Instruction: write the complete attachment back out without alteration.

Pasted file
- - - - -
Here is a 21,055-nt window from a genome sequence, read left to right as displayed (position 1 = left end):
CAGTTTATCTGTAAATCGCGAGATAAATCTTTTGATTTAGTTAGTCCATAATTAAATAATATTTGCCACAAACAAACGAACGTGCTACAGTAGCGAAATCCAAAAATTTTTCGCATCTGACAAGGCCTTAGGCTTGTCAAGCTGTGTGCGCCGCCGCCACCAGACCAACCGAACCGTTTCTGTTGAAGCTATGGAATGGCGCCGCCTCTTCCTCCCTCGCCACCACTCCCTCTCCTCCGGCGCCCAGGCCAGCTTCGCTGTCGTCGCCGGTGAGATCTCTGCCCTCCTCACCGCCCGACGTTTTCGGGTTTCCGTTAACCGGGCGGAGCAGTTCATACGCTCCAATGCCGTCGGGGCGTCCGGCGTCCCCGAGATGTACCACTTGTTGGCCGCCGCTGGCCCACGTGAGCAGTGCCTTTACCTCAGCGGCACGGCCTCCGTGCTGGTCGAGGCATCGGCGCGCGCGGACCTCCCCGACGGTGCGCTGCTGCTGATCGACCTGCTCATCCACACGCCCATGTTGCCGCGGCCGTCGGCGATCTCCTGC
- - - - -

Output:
Here is a 21,055-nt window from a genome sequence, read left to right as displayed (position 1 = left end):
CAGTTTATCTGTAAATCGCGAGATAAATCTTTTGATTTAGTTAGTCCATAATTAAATAATATTTGCCACAAACAAACGAACGTGCTACAGTAGCGAAATCCAAAAATTTTTCGCATCTGACAAGGCCTTAGGCTTGTCAAGCTGTGTGCGCCGCCGCCACCAGACCAACCGAACCGTTTCTGTTGAAGCTATGGAATGGCGCCGCCTCTTCCTCCCTCGCCACCACTCCCTCTCCTCCGGCGCCCAGGCCAGCTTCGCTGTCGTCGCCGGTGAGATCTCTGCCCTCCTCACCGCCCGACGTTTTCGGGTTTCCGTTAACCGGGCGGAGCAGTTCATACGCTCCAATGCCGTCGGGGCGTCCGGCGTCCCCGAGATGTACCACTTGTTGGCCGCCGCTGGCCCACGTGAGCAGTGCCTTTACCTCAGCGGCACGGCCTCCGTGCTGGTCGAGGCATCGGCGCGCGCGGACCTCCCCGACGGTGCGCTGCTGCTGATCGACCTGCTCATCCACACGCCCATGTTGCCGCGGCCGTCGGCGATCTCCTGC